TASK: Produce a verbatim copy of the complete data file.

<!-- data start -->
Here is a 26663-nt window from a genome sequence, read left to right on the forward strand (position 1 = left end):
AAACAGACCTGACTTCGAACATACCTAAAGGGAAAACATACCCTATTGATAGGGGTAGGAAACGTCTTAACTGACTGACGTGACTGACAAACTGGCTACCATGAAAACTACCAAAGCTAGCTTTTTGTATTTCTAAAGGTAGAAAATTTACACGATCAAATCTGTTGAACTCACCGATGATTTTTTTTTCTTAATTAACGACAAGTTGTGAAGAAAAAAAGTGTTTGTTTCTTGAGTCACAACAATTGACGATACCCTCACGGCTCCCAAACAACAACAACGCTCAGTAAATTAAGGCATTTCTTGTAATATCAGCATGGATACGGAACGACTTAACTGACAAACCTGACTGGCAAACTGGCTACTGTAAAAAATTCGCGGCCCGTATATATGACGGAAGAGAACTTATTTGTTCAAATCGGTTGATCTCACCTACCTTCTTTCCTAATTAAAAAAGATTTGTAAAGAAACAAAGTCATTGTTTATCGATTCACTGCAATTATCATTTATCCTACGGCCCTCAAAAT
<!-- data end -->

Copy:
Here is a 26663-nt window from a genome sequence, read left to right on the forward strand (position 1 = left end):
AAACAGACCTGACTTCGAACATACCTAAAGGGAAAACATACCCTATTGATAGGGGTAGGAAACGTCTTAACTGACTGACGTGACTGACAAACTGGCTACCATGAAAACTACCAAAGCTAGCTTTTTGTATTTCTAAAGGTAGAAAATTTACACGATCAAATCTGTTGAACTCACCGATGATTTTTTTTTCTTAATTAACGACAAGTTGTGAAGAAAAAAAGTGTTTGTTTCTTGAGTCACAACAATTGACGATACCCTCACGGCTCCCAAACAACAACAACGCTCAGTAAATTAAGGCATTTCTTGTAATATCAGCATGGATACGGAACGACTTAACTGACAAACCTGACTGGCAAACTGGCTACTGTAAAAAATTCGCGGCCCGTATATATGACGGAAGAGAACTTATTTGTTCAAATCGGTTGATCTCACCTACCTTCTTTCCTAATTAAAAAAGATTTGTAAAGAAACAAAGTCATTGTTTATCGATTCACTGCAATTATCATTTATCCTACGGCCCTCAAAAT